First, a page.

Africa is far behind in Digital Economy, UN Report says

ADDIS ABEBA – Africa is considerably far behind in digital economic development, the United Nations Conference on Trade and Development (UNCTAD) said.

UNCTAD has released its first-ever Digital Economy Report 2019 that maps the flow, data and funds in the world’s digital economy on Wednesday.

The report outlines the enormous potential gains and possible development costs as more of the world moves, connects and buys online.

“Wealth creation in the digital economy is highly concentrated in the United States and China, with the rest of the world, especially countries in Africa and Latin America, trailing considerably far behind,” says the report.

The United States and China account for 75% of all patents related to blockchain technologies, 50% of global spending on the Internet of Things (IoT), more than 75% of the cloud computing market and as much as 90% percent of the market capitalization value of the world’s 70 largest digital platform companies.

Officials have called for concerted global efforts to spread the rapidly expanding digital economy’s gains to many people who currently reap little benefit from it.

“We need to respond to the desire of people in developing countries to take part in the new digital world, not just as users and consumers, but also as producers, exporters and innovators, for creating and capturing more value on their path towards inclusive prosperity,” said Mukhisa Kituyi, UNCTAD Secretary-General.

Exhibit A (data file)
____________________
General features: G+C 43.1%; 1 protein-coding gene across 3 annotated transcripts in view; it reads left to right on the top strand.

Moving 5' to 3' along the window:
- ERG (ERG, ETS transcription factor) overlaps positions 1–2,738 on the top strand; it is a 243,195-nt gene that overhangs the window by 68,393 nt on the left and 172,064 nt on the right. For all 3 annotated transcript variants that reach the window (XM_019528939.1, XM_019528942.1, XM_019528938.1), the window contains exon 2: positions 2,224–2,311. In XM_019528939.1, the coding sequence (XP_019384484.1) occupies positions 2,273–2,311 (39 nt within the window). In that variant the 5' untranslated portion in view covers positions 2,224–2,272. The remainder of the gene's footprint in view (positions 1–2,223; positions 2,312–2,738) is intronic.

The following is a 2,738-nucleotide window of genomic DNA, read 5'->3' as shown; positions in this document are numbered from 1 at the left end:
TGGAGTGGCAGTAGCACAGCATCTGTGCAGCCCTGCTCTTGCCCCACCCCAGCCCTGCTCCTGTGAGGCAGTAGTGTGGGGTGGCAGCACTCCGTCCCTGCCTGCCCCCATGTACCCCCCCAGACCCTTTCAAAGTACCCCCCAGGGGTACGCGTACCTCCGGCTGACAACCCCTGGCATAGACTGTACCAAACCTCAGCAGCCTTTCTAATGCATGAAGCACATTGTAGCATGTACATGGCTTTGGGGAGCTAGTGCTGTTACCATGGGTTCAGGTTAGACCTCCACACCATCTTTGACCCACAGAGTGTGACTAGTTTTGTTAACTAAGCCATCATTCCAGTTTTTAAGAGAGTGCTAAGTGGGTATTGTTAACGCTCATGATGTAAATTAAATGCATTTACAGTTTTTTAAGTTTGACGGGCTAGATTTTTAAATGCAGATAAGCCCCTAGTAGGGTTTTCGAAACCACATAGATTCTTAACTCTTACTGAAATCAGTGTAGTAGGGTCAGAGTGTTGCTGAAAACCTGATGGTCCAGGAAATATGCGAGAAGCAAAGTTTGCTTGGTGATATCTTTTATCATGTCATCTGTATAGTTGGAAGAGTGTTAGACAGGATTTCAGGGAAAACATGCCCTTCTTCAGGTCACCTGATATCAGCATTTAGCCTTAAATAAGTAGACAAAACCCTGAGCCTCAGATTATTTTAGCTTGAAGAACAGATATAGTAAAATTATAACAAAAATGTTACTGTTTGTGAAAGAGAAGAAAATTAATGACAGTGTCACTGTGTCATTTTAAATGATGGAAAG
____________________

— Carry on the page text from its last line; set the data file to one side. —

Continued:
Ethiopia wants a piece of it

The report gives special attention to digital data and digital platforms, the two main drivers of value creation in the digital economy.

Taffere Tesfachew (Ph.D.), a principal adviser at Ethiopia investment commission, said Ethiopia is one of the African countries that are expected to provide digital transformation strategy.

The East African nation is currently “giving priority for the digital economy sector” to attract investors, he said, adding that, many investors asking the government to invest in the area.

“The government is working to make Ethiopia ICT hub,” said Taffere.

Apart from the strategy, the government is currently exerting its effort on alleviating the challenges that are affecting the sector.

These challenges are mainly connection and infrastructure related, he said.

The report too says governments have a critical role in shaping the digital economy by defining the rules of the game.

It also says national development strategies should also seek to promote digital upgrading (value addition) in data value chains, and to enhance domestic capacities to “refine” the data.

Global internet protocol (IP) traffic, a proxy for data flows, has seen dramatic growth. In 1992, there were about 100 gigabytes (GB) of traffic per day. By 2017 such traffic had surged to more than 45,000 GB per second.